- Lalu Yadav and P Chidambaram targeted in raids on Tuesday
- They say they are innocent, allege witch hunt by government
- Both being investigated for corruption while they were ministers
The home in Chennai of Mr Chidambaram, who was Finance Minister in the previous government headed by Prime Minister Manmohan Singh, was searched as part of an investigation into alleged criminal misconduct based on approvals of foreign investment deals. The country's top investigating agency, the CBI, says that Mr Chidambaram's son, Karti Chidambaram, was given kickbacks amounting to 3.5 crores in exchange for the minister allowing INX Media Private Ltd to break foreign investment laws in 2007-2008.
INX Media, later renamed 9X Media Private Limited, was owned at the time by Indrani and Peter Mukerjea, who have been jailed for the murder of Sheena Bora, who was Ms Mukerjea's daughter from an earlier relationship.
Mr Chidambaram said that neither he nor Foreign Investment Promotion Board (FIPB) officials were suspected of wrongdoing in the hundreds of cases it had reviewed while he was in office. Karti Chidambaram, addressing a media scrum outside his home in Chennai, said there was no evidence to back the claims against him, adding they were politically motivated.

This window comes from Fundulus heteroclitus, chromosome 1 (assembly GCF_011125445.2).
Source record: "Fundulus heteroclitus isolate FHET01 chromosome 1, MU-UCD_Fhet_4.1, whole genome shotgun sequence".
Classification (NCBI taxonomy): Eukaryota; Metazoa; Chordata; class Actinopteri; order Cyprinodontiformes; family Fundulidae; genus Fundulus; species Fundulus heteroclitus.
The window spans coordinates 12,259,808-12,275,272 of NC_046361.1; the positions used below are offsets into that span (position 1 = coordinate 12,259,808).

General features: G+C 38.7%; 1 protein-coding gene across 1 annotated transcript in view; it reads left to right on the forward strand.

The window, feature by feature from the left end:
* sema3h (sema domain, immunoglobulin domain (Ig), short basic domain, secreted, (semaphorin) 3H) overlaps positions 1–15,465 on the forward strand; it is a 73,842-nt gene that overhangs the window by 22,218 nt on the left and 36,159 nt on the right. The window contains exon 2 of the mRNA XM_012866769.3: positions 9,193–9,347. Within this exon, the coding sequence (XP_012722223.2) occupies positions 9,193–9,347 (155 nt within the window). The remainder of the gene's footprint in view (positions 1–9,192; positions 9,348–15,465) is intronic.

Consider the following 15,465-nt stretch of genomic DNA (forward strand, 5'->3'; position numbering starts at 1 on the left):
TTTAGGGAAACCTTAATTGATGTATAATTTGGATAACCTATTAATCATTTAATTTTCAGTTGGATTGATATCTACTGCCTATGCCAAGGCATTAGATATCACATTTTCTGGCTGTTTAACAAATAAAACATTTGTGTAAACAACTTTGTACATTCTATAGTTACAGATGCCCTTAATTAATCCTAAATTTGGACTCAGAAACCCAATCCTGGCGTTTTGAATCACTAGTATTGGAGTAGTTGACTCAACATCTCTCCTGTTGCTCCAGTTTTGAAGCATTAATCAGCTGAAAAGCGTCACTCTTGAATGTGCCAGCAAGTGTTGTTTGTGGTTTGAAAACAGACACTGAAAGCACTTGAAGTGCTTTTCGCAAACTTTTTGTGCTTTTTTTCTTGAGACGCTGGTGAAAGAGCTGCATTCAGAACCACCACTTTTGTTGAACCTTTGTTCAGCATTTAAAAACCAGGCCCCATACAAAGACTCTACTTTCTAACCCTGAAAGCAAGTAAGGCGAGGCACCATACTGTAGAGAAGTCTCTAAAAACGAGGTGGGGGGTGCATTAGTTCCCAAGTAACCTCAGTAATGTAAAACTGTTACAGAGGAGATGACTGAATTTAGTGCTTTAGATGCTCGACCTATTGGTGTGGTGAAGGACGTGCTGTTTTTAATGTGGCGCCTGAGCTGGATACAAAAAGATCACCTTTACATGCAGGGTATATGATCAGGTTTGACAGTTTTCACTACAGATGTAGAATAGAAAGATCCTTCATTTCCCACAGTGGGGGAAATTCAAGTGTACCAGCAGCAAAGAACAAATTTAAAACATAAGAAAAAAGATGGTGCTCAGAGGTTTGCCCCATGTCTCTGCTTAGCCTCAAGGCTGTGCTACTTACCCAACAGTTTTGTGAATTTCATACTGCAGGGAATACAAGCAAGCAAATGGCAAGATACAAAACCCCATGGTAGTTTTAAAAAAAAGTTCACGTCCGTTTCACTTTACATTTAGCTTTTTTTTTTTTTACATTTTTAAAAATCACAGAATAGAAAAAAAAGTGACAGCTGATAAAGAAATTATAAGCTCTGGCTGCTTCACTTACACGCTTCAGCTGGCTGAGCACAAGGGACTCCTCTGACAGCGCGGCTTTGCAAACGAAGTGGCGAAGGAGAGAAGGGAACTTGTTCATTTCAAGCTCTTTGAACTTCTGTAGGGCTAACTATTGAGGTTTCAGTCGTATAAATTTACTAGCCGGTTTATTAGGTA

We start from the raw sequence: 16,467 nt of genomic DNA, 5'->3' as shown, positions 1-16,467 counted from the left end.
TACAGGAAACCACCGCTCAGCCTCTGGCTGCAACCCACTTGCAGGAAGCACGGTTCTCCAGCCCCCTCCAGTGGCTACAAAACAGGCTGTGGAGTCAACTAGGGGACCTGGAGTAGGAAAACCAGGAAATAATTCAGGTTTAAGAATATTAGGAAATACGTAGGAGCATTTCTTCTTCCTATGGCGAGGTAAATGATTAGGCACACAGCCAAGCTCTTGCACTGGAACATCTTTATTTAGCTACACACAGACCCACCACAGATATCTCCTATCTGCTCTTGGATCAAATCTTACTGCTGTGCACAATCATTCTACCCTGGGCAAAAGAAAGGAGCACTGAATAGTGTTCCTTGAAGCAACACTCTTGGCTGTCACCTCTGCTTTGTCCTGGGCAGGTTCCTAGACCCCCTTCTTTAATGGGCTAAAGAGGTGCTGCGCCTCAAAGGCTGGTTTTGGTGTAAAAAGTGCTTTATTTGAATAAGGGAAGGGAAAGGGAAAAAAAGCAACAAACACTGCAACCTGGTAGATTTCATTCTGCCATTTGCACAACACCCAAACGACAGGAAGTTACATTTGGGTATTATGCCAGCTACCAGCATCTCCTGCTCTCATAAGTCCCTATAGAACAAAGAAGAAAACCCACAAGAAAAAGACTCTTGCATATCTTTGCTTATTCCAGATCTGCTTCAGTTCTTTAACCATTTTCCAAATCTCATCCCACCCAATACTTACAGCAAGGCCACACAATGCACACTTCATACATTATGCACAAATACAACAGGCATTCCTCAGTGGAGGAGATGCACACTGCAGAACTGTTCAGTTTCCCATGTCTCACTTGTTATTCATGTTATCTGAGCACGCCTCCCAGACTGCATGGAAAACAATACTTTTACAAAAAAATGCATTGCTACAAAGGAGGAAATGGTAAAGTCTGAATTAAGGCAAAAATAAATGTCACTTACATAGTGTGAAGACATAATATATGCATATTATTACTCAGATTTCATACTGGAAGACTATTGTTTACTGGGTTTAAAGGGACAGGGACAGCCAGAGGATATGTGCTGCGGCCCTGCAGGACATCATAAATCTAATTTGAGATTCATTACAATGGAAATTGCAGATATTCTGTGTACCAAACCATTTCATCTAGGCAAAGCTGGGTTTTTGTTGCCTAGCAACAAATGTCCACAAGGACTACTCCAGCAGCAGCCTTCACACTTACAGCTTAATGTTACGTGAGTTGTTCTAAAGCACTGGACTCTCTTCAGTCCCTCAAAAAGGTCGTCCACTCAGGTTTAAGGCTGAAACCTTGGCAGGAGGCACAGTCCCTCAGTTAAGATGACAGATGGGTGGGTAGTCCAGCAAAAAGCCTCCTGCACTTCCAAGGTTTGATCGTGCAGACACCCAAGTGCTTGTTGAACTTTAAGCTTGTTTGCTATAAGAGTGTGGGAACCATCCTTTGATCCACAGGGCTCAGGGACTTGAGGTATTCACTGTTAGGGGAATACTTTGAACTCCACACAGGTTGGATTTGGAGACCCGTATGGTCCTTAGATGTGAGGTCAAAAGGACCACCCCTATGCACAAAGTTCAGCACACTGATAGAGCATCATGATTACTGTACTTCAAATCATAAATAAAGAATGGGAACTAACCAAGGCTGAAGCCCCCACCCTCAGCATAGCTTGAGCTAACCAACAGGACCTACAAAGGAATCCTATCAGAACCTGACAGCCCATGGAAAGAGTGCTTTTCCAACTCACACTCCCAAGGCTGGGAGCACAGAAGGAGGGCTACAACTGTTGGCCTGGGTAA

In Lalu Yadav's case, nearly 100 tax officials and policemen raided properties including in Delhi and Gurgaon that are allegedly proxy owned by the politician and his children and are worth 1,000 crores.
"People in high position acquiring assets through shell companies is not a small matter," said the Finance Minister.
Lalu, as supporters call him, demonstrated his famous quippy self by tweeting, "Ha ha. My name is Lalu & I pity 4 such intimidators" (sic). He said the BJP wants to not just punish him for his criticism of the government but also force the cancellation of a rally he has called in August that is to be attended by a series of the party's opponents including Congress chief Sonia Gandhi and West Bengal Chief Minister Mamata Banerjee.
In recent weeks, the BJP has furnished documents at press conferences in Bihar that it says outs the rampant corruption in Lalu's family. Lalu, 68, cannot hold public office because he has been convicted of corruption in a case based on his term as Bihar Chief Minister in the 90s. His sons, Tejashwi and Tej Pratap, are ministers in the coalition government of Bihar.
The Yadavs have said that the property they are accused of secretly owning has been listed by them in official declarations of their wealth.